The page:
Drew Ellis, Ph.D.
Market Development Specialist – Mid South
The weather is usually far from consistent, but for the third year, we have seen a pattern of wet springs that make it difficult for Mid-South cotton growers to plant crops. They are forced to plant when Mother Nature allows between frequent rains. Often, planting conditions are far from ideal; perpetual wetness prevents staggering of plantings. Typically, the majority of cotton fields planted in the South Delta – from around Memphis farther south to the latitude of the Red River Valley in Louisiana – would have been planted by late April. Despite the reduced number of cotton acres throughout the Mid-South this year, the inability to stagger plantings and the timing of fertilizer and insecticide applications coming together simultaneously is making it challenging for growers to manage.
Growing cotton profitably continues to be a challenge for Mid-South producers. Several factors are at play. A giant stockpile of cotton supplies in China has created a soft price in the U.S. market. Specific to different crops, growers are doing their best to manage crop rotations, plant different varieties and alternate herbicide and insecticide programs to manage potential resistance issues better.
Not surprisingly, the No. 1 pest in 2015 is tarnished plant bug. Diligent scouting for this potentially devastating pest is necessary as plant bug infestations typically begin as cotton reaches the reproductive pinhead square stage. Although the bulk of spraying to control tarnished plant bug comes a bit later, growers are getting ready for their first series of tarnished plant bug insecticide applications. This season, we anticipate more severe infestations because there are fewer cotton acres, thus fewer fields where the pest can feed. This is especially true for cotton acres located near other grain crops – corn, soybean and sorghum fields – because there aren’t as many cotton fields available for the pests to invade.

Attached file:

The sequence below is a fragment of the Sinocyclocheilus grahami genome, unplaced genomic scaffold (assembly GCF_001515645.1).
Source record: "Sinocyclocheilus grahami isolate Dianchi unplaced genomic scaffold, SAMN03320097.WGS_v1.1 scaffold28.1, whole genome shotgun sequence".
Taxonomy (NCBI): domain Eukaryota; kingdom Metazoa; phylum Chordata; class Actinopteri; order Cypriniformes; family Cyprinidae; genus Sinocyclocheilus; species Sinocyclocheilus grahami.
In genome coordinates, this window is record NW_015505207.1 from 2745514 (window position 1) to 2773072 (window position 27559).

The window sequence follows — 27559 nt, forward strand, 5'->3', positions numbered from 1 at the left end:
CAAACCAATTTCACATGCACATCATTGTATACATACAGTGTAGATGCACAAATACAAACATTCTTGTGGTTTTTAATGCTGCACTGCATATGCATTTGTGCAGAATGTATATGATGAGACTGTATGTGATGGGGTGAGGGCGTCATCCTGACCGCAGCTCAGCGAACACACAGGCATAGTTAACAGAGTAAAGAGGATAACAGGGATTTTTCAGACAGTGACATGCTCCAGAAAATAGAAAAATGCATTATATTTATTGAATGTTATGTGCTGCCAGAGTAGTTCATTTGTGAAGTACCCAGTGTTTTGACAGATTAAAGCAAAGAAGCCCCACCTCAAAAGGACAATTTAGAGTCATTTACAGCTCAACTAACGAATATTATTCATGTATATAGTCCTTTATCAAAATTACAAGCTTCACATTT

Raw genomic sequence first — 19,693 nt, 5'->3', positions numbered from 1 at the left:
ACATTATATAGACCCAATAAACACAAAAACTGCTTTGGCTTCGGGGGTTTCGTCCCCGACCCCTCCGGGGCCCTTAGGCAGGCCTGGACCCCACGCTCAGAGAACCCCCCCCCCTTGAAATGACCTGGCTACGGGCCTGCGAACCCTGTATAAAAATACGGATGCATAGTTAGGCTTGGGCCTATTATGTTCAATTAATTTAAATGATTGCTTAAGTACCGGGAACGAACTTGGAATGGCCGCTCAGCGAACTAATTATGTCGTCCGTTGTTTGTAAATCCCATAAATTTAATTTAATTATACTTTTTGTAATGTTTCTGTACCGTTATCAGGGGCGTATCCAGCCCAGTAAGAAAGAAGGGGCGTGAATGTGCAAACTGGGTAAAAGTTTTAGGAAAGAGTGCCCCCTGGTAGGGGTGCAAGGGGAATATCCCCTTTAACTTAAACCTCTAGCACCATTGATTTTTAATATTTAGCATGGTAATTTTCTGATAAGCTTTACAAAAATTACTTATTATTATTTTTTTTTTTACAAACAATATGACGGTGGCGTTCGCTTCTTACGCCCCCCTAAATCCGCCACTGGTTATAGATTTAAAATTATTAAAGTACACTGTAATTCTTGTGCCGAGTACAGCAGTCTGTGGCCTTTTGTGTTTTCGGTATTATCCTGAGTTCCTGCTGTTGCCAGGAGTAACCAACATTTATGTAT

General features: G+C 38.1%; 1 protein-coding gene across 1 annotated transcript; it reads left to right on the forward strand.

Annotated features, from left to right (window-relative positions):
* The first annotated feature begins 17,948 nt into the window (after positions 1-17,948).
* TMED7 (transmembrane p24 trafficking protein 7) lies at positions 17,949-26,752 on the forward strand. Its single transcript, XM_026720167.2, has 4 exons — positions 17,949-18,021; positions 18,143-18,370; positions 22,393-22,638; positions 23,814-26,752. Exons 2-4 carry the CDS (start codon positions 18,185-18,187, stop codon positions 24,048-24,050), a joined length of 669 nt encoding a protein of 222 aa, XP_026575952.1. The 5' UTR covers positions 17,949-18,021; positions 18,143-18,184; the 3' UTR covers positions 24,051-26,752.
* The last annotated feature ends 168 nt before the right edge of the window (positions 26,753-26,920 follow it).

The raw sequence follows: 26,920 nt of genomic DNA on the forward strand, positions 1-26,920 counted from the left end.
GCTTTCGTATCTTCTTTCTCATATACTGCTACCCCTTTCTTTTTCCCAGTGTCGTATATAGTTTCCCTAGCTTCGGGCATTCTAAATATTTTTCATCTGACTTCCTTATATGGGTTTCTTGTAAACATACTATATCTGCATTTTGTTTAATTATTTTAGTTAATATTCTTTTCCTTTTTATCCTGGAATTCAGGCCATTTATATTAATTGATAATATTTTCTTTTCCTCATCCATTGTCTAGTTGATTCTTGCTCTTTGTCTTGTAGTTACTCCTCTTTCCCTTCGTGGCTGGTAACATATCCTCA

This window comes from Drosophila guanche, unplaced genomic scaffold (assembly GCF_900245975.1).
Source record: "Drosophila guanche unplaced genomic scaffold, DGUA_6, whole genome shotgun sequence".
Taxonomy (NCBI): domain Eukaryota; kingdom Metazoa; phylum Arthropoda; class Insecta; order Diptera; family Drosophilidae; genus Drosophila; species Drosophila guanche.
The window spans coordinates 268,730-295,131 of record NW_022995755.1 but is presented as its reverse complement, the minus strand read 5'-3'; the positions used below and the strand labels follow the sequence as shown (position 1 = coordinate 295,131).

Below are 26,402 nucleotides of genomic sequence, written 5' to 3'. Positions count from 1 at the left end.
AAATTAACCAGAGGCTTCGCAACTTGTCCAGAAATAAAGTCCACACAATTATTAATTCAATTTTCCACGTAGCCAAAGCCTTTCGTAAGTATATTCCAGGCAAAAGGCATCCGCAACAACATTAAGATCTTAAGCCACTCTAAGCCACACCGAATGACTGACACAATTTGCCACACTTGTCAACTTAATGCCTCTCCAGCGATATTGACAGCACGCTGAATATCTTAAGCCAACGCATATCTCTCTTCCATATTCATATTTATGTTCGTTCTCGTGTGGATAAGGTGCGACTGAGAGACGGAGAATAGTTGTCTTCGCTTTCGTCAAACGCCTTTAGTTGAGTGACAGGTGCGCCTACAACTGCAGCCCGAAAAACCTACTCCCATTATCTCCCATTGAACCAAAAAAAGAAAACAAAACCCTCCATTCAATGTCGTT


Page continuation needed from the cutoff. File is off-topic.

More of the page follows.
The potential migration of the sugarcane aphid in sorghum fields is another concern we are watching closely this year. In 2013 and 2014, this prolific pest moved farther north, and growers throughout the Mid-South have been dealing with new challenges, especially as many are planting sorghum on acres once used for cotton. As growers plant more sorghum acres farther north, the sugarcane aphid will be of particular concern in northeast Arkansas, western Tennessee and even the Missouri bootheel. Producers throughout the Mid-South are on alert following reports of sugarcane aphids wintering in sorghum refuge and Johnsongrass.
There’s good news for Mid-South growers with the efficacy demonstrated by Transform WG insecticide. Transform is proven effective for controlling tarnished plant bug in cotton at the rate of 1.5 oz./A, and sorghum growers reported excellent coverage of the sugarcane aphid at the rate of 1.0 oz./A. A critical aspect of managing this pest is mimicking scouting techniques used in cotton. Consultants and growers are diligently scouting sorghum fields every four to five days during heavy infestation periods when this potentially devastating pest can multiply by the thousands within just a few days in an optimal environment.